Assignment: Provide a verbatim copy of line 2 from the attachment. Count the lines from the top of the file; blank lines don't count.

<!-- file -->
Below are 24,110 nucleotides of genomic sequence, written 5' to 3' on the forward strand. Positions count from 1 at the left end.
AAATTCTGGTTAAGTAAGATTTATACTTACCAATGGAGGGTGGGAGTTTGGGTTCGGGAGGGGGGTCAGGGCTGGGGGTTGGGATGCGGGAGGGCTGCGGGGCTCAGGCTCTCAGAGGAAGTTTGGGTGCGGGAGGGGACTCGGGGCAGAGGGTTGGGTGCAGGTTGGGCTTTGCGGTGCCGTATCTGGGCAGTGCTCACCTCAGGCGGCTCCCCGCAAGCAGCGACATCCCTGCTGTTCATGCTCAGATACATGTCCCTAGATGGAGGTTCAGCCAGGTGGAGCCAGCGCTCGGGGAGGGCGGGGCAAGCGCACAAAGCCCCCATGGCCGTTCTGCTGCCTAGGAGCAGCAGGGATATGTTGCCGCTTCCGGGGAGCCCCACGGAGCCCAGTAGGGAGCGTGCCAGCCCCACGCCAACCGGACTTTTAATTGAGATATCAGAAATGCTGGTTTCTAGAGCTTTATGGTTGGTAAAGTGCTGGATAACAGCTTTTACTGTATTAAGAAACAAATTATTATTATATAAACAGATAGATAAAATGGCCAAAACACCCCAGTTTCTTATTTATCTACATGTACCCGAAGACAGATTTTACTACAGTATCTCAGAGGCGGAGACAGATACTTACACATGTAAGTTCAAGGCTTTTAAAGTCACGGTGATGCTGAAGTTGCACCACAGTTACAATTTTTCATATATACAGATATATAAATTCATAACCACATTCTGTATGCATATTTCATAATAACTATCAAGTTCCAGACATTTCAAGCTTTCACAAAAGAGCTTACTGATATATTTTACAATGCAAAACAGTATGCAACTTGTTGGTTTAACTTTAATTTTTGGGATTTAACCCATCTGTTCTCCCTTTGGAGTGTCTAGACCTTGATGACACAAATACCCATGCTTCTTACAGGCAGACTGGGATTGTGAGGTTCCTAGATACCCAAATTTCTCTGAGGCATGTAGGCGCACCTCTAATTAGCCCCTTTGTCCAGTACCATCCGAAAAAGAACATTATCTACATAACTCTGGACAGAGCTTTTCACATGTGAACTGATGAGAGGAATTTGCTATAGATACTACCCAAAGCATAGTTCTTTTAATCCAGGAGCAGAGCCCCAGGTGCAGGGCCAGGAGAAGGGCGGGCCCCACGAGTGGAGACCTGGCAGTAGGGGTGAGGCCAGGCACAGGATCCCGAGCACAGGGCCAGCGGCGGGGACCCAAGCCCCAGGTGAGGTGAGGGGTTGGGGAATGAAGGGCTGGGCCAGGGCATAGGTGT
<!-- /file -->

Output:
AAATTCTGGTTAAGTAAGATTTATACTTACCAATGGAGGGTGGGAGTTTGGGTTCGGGAGGGGGGTCAGGGCTGGGGGTTGGGATGCGGGAGGGCTGCGGGGCTCAGGCTCTCAGAGGAAGTTTGGGTGCGGGAGGGGACTCGGGGCAGAGGGTTGGGTGCAGGTTGGGCTTTGCGGTGCCGTATCTGGGCAGTGCTCACCTCAGGCGGCTCCCCGCAAGCAGCGACATCCCTGCTGTTCATGCTCAGATACATGTCCCTAGATGGAGGTTCAGCCAGGTGGAGCCAGCGCTCGGGGAGGGCGGGGCAAGCGCACAAAGCCCCCATGGCCGTTCTGCTGCCTAGGAGCAGCAGGGATATGTTGCCGCTTCCGGGGAGCCCCACGGAGCCCAGTAGGGAGCGTGCCAGCCCCACGCCAACCGGACTTTTAATTGAGATATCAGAAATGCTGGTTTCTAGAGCTTTATGGTTGGTAAAGTGCTGGATAACAGCTTTTACTGTATTAAGAAACAAATTATTATTATATAAACAGATAGATAAAATGGCCAAAACACCCCAGTTTCTTATTTATCTACATGTACCCGAAGACAGATTTTACTACAGTATCTCAGAGGCGGAGACAGATACTTACACATGTAAGTTCAAGGCTTTTAAAGTCACGGTGATGCTGAAGTTGCACCACAGTTACAATTTTTCATATATACAGATATATAAATTCATAACCACATTCTGTATGCATATTTCATAATAACTATCAAGTTCCAGACATTTCAAGCTTTCACAAAAGAGCTTACTGATATATTTTACAATGCAAAACAGTATGCAACTTGTTGGTTTAACTTTAATTTTTGGGATTTAACCCATCTGTTCTCCCTTTGGAGTGTCTAGACCTTGATGACACAAATACCCATGCTTCTTACAGGCAGACTGGGATTGTGAGGTTCCTAGATACCCAAATTTCTCTGAGGCATGTAGGCGCACCTCTAATTAGCCCCTTTGTCCAGTACCATCCGAAAAAGAACATTATCTACATAACTCTGGACAGAGCTTTTCACATGTGAACTGATGAGAGGAATTTGCTATAGATACTACCCAAAGCATAGTTCTTTTAATCCAGGAGCAGAGCCCCAGGTGCAGGGCCAGGAGAAGGGCGGGCCCCACGAGTGGAGACCTGGCAGTAGGGGTGAGGCCAGGCACAGGATCCCGAGCACAGGGCCAGCGGCGGGGACCCAAGCCCCAGGTGAGGTGAGGGGTTGGGGAATGAAGGGCTGGGCCAGGGCATAGGTGT